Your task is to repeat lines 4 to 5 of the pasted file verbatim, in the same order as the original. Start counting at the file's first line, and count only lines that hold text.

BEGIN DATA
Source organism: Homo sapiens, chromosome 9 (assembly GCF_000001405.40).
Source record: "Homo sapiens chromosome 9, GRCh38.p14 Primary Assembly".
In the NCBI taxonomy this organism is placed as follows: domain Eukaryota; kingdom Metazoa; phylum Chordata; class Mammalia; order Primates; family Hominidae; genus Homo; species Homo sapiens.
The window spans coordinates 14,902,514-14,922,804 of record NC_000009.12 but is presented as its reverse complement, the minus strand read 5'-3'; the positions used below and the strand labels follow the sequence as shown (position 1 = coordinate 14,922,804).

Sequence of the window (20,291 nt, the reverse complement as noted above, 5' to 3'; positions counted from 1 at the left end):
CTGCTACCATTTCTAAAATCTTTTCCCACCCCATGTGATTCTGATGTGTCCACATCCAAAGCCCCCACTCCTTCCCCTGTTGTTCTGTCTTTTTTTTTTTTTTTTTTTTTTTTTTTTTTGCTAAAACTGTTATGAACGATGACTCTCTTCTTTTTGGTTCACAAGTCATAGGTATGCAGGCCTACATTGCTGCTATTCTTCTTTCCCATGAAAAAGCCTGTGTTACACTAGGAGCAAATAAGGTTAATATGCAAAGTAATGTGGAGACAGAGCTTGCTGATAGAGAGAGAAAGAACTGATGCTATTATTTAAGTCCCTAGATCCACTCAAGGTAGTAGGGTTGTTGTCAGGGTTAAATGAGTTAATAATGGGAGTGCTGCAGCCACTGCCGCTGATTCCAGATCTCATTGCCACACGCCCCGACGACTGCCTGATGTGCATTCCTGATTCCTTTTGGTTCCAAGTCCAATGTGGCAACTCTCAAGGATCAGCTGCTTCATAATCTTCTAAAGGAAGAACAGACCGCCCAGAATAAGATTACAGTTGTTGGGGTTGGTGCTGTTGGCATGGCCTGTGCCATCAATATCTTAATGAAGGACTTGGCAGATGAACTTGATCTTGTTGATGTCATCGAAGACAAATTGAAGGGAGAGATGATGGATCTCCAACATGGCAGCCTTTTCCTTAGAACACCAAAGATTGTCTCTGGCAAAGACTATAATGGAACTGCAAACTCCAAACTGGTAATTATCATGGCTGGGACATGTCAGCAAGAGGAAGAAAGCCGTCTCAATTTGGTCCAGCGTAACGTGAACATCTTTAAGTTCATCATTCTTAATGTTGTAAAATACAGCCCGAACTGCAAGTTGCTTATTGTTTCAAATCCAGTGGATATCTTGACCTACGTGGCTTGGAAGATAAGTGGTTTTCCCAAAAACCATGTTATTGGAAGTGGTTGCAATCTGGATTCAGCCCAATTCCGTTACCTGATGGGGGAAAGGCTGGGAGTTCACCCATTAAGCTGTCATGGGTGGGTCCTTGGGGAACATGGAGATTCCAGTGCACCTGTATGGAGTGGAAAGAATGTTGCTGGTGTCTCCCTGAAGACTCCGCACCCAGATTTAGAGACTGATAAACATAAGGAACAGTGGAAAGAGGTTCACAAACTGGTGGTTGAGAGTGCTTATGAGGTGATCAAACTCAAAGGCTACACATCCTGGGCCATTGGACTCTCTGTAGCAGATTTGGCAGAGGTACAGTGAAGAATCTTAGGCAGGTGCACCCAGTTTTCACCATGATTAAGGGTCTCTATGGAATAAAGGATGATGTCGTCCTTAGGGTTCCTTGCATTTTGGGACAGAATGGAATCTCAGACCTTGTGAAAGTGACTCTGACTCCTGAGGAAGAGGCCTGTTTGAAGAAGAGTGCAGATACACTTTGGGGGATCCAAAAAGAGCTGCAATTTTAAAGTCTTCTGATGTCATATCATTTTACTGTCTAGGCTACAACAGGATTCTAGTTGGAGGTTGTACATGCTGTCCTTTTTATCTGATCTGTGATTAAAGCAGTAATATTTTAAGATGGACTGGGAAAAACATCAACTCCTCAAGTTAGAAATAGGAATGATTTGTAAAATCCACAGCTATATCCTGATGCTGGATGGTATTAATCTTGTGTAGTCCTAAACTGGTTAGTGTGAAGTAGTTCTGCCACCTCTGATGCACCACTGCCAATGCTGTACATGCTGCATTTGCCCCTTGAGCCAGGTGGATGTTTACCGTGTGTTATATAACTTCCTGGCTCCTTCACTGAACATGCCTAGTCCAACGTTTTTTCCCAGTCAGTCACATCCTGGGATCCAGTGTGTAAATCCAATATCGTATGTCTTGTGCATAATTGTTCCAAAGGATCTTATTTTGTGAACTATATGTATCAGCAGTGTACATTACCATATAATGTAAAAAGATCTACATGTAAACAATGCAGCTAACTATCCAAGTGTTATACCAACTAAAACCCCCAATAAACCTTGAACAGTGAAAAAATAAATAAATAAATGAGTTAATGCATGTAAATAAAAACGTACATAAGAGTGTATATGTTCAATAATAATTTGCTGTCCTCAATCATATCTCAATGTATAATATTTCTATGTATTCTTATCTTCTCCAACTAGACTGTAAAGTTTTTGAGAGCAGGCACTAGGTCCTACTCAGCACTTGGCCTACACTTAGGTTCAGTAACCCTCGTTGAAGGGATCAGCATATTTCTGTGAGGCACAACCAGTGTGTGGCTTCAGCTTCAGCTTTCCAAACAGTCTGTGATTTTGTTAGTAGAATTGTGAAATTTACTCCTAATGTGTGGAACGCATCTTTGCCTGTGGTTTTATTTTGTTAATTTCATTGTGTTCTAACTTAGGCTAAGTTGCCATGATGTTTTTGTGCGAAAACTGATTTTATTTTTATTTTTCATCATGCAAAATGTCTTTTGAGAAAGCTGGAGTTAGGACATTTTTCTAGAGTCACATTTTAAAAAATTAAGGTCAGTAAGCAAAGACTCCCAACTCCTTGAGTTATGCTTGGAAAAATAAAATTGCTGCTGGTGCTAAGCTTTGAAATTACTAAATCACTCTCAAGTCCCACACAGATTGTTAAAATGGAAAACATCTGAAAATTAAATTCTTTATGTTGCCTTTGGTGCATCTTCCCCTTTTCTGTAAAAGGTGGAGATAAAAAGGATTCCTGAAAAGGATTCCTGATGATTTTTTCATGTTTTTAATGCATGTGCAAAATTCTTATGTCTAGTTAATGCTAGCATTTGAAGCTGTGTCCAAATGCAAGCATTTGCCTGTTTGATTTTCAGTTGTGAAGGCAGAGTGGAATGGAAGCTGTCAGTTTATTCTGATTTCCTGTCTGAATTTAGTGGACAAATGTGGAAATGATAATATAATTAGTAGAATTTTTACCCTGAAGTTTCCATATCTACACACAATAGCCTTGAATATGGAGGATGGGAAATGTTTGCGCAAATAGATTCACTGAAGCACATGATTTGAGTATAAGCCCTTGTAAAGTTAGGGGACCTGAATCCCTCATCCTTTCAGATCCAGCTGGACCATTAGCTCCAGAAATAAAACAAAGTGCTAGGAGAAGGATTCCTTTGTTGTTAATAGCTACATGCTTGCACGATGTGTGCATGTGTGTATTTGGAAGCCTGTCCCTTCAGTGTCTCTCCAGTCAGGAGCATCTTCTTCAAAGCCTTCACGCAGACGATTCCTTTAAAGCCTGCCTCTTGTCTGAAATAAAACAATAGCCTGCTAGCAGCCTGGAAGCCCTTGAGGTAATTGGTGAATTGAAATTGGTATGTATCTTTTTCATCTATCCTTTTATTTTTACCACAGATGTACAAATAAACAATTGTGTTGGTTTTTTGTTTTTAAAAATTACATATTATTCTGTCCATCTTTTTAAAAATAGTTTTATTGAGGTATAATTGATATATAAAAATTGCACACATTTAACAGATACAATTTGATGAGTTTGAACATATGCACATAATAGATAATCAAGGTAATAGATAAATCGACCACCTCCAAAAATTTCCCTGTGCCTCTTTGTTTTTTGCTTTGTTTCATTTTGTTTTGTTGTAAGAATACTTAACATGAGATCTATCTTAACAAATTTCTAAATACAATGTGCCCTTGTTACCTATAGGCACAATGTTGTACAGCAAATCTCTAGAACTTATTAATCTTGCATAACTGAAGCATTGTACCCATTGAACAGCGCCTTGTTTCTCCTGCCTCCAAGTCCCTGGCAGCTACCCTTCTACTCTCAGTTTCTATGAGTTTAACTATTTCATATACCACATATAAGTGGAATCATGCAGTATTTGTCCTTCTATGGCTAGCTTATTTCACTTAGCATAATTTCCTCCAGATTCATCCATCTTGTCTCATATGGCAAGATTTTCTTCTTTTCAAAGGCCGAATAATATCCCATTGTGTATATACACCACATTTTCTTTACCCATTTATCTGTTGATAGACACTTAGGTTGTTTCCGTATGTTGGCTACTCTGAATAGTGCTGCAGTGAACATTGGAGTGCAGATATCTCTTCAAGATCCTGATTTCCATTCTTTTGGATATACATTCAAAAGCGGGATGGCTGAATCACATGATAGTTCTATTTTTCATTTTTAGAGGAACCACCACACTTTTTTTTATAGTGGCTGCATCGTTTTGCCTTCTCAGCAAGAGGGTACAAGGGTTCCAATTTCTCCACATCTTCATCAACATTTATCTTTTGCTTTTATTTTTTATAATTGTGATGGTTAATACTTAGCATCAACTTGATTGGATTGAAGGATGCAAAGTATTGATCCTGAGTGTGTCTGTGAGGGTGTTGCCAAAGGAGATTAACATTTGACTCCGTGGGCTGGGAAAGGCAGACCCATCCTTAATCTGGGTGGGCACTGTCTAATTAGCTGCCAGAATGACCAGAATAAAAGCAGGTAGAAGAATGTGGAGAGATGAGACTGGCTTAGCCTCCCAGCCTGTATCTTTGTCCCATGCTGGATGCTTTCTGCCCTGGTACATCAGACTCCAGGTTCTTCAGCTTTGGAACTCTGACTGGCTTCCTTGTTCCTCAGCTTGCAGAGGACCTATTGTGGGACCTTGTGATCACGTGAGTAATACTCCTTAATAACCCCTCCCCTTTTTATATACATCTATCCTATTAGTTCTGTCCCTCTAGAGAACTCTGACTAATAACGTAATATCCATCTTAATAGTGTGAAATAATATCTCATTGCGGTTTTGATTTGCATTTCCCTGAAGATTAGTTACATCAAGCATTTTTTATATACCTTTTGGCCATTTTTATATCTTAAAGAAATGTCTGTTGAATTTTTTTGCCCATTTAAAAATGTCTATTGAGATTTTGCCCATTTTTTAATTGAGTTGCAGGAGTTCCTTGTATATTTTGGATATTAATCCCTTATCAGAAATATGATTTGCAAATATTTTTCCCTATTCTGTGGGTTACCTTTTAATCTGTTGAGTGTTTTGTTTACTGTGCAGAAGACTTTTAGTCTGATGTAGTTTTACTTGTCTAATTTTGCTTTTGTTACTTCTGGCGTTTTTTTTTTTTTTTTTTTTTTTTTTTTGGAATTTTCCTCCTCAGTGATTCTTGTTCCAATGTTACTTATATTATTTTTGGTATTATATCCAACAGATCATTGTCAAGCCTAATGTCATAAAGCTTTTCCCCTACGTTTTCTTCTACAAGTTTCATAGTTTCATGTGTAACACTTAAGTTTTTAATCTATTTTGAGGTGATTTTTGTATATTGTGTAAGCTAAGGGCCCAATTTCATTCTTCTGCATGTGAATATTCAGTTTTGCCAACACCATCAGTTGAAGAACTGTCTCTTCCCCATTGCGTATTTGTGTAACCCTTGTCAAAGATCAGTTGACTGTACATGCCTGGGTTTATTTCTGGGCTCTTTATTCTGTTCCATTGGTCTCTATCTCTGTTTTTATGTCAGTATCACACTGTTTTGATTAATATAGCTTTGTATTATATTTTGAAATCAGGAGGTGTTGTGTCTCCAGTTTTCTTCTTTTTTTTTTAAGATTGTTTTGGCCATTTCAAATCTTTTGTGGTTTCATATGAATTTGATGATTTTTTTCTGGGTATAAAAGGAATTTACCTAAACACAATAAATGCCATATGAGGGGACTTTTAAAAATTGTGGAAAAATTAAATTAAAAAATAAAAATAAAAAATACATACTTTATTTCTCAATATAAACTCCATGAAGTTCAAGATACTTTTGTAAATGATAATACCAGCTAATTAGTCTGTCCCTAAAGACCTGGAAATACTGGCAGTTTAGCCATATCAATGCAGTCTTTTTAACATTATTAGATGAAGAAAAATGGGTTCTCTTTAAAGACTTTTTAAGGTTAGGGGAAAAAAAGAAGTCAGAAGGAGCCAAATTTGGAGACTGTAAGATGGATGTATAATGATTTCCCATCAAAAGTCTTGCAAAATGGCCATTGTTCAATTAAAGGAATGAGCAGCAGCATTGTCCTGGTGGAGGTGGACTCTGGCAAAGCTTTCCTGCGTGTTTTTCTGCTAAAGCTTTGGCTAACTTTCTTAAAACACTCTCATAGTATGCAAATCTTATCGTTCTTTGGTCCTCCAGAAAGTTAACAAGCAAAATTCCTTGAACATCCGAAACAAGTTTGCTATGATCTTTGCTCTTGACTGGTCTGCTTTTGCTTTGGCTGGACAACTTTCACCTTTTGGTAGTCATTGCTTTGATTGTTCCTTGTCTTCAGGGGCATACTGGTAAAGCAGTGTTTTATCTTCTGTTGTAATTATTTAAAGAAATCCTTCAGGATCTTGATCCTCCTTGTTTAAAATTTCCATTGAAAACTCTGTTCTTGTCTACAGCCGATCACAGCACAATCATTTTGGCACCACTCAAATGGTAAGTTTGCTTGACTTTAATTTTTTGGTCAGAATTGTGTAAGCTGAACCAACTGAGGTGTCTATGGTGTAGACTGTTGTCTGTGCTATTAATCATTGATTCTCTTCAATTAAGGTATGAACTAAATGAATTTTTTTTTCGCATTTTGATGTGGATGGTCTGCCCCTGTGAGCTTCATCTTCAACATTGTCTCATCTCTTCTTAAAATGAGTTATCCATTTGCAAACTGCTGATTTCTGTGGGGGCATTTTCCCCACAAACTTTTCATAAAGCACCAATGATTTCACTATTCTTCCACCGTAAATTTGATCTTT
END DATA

The window spans coordinates 14,902,514-14,922,804 of record NC_000009.12 but is presented as its reverse complement, the minus strand read 5'-3'; the positions used below and the strand labels follow the sequence as shown (position 1 = coordinate 14,922,804).

Sequence of the window (20,291 nt, the reverse complement as noted above, 5' to 3'; positions counted from 1 at the left end):